Auction methods

Like the majority of sovereigns, the Dutch State uses auctions as a price discovery mechanism in the process of covering its funding need. In 2023, the total borrowing requirement was met by means of 40 auctions. 24 of these auctions were for T-bills (where volumes issued are rolled over several times during the year) and 16 were for bonds. The Dutch State aims for issues to be transparent, predictable and market-based in order to create the best basis for successful auctioning. It uses three different types of auction methods, all offering participants a level playing field.

Rotterdam Centraal
Rotterdam Central Station

Dutch Treasury Certificates

In principle, DTCs are auctioned twice a month. However, between October 2008 and January 2009, DTCs were auctioned every week due to the increased funding need. DTC-auctions are single price auctions. This is a unique way of auctioning T-bills in the euro area as most countries use a multi-price auction for T-bills. This auction is internationally known as a ‘Dutch auction’, because of the uniform price. Primary Dealers and Single Market Specialists enter their yield-bids via Bloomberg. Only the DSTA has insight in the book building and decides how much it wishes to allocate at a certain cut-off yield within a pre-announced target range. Nominal bids at an interest rate below the cut-off yield are allotted in full. Nominal bids at an interest rate equal to the cut-off yield can either be allotted in full or in part. This type of auction avoids the so called ‘winner’s curse’. As the DSTA communicates the allocated amounts directly after the auction, uncertainty about the allocation is limited. For more information about DTCs, see subject Money markets.

Dutch State Loans: DDA

For large initial issues of new longer dated benchmark bonds or re-opening of existing bonds for larger amounts, the DSTA uses a technique called the Dutch Direct Auction (DDA). This auction method was introduced in 2003 as a means to reach the end investor in a direct way and to enable the DSTA to issue a liquid amount in a new bond at once. The DDA is a rule based system that carries elements from both a syndicate and a Dutch auction. An aspect from the Dutch auction is that there is no winner’s curse thanks to the single price. The book building process, the fact that the DSTA prioritises some accounts above others (real money versus others) and the fact that the DSTA has deal related advisors are all elements from a syndicate. End investors can enter their bids via one or more Primary Dealers. The new issue is priced over a benchmark bond, such as a German Bund. For pricing purposes, a spread range is indicated prior to the auction. This range can be updated during the auction, whenever this is warranted by changes in demand or market circumstances. Allocation is based solely on the prices offered, whereas at the cut-off price, real money investors, such as central banks and pension funds, receive priority over other accounts, such as hedge funds and other trading desks. For more information, see subjects Dutch Direct Auction and Capital markets.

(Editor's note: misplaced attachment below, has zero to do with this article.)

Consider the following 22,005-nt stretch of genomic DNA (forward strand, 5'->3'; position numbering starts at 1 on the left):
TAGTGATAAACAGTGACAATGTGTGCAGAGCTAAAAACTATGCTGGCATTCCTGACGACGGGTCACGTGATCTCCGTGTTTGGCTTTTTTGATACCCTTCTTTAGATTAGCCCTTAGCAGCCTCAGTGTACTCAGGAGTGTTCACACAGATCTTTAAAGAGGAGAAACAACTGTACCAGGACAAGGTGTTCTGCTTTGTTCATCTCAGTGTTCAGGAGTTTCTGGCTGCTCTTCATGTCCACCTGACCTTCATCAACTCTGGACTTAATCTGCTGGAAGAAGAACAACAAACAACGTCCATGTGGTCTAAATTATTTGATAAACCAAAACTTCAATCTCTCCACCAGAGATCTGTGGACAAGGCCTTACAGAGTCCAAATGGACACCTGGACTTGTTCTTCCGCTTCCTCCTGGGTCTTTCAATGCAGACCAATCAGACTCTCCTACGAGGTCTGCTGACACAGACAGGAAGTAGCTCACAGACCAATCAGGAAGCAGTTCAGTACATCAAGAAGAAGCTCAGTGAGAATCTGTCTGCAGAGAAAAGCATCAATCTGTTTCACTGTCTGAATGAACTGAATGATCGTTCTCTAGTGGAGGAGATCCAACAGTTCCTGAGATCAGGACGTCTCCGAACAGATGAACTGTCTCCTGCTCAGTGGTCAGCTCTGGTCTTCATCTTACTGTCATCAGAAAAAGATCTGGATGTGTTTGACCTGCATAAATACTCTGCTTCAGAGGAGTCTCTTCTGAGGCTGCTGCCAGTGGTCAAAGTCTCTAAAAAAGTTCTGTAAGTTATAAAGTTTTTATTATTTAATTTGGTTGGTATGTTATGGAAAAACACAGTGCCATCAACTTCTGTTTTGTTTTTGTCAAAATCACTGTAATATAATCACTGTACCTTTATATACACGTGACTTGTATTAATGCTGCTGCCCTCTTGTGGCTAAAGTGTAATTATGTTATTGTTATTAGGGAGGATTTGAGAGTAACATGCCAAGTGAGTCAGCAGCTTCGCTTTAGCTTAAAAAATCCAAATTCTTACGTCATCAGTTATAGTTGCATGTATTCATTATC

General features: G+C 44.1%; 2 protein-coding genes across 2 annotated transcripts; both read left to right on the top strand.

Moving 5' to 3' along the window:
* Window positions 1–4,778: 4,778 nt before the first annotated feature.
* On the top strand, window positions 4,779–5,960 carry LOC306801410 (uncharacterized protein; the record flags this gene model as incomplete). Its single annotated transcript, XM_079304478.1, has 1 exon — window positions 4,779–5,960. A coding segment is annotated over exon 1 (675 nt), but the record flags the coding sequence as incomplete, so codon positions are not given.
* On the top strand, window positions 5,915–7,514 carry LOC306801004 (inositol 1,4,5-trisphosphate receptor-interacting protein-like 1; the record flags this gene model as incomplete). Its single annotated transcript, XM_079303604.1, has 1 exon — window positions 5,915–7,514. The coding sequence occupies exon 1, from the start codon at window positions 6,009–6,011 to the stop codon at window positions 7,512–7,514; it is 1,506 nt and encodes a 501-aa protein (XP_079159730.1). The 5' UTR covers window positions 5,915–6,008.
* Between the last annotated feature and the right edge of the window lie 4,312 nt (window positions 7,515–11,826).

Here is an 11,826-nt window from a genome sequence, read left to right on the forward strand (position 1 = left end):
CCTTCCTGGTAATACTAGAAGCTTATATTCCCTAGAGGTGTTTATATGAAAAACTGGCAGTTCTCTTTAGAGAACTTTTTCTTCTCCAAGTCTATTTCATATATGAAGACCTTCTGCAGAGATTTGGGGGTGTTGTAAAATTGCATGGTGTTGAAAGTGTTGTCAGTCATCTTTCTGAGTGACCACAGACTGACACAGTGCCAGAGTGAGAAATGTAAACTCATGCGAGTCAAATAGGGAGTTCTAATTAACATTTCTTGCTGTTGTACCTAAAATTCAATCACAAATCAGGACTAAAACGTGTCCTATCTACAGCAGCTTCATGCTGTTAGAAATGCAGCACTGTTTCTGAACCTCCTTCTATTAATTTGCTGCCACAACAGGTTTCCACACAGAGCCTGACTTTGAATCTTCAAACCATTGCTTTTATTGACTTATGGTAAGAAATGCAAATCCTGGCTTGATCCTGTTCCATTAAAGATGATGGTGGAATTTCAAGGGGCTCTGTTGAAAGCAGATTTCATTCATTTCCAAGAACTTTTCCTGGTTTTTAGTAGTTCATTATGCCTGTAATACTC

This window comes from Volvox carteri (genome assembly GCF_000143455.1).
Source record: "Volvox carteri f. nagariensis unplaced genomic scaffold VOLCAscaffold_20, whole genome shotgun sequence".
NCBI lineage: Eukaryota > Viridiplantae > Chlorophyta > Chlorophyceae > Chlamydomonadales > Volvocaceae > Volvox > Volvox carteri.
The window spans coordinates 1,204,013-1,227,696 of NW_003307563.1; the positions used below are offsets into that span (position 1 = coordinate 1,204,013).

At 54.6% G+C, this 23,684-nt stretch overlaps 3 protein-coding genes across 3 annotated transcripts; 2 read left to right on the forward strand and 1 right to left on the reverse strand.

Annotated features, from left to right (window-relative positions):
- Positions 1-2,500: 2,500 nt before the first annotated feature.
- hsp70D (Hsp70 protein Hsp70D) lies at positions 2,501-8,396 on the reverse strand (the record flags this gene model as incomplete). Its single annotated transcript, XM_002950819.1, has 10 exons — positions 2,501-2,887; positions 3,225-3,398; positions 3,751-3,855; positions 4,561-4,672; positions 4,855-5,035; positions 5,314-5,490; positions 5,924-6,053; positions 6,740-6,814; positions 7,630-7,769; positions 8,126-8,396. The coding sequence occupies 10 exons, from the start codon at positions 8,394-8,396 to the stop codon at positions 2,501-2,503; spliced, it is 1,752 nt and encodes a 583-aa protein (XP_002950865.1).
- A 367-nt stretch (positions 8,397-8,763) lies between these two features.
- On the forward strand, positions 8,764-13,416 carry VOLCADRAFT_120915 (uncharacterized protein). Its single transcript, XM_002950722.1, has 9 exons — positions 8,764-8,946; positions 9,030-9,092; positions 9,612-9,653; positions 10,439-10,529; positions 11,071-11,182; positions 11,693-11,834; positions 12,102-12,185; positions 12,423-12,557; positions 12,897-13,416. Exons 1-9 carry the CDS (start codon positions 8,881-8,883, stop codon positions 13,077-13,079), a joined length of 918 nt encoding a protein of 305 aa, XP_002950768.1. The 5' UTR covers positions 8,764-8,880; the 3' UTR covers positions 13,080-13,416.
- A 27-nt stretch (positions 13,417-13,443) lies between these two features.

Dutch State Loans: taps

DSLs are generally reopened by means of tap auctions. Tap auctions are also used for initial openings of short-dated bonds (e.g. new 3-year bonds). Traditionally, tap auctions are held on the second and if needed on the fourth Tuesday of the month. The DSTA enters a price in the MTS-screen that it can and will adjust depending on market conditions. Primary dealers can hit the price if they think it is attractive. A trade is then made instantly. Once the DSTA reaches the desired amount (specified before the auction through a target range) the auction is closed. In contrast to a Dutch auction, as used for DTC issuances, this is a multiple price auction. The benefit of the tap-method for participants is that they know immediately what amount they have bought, for what price, so that they can hedge the interest rate risk immediately.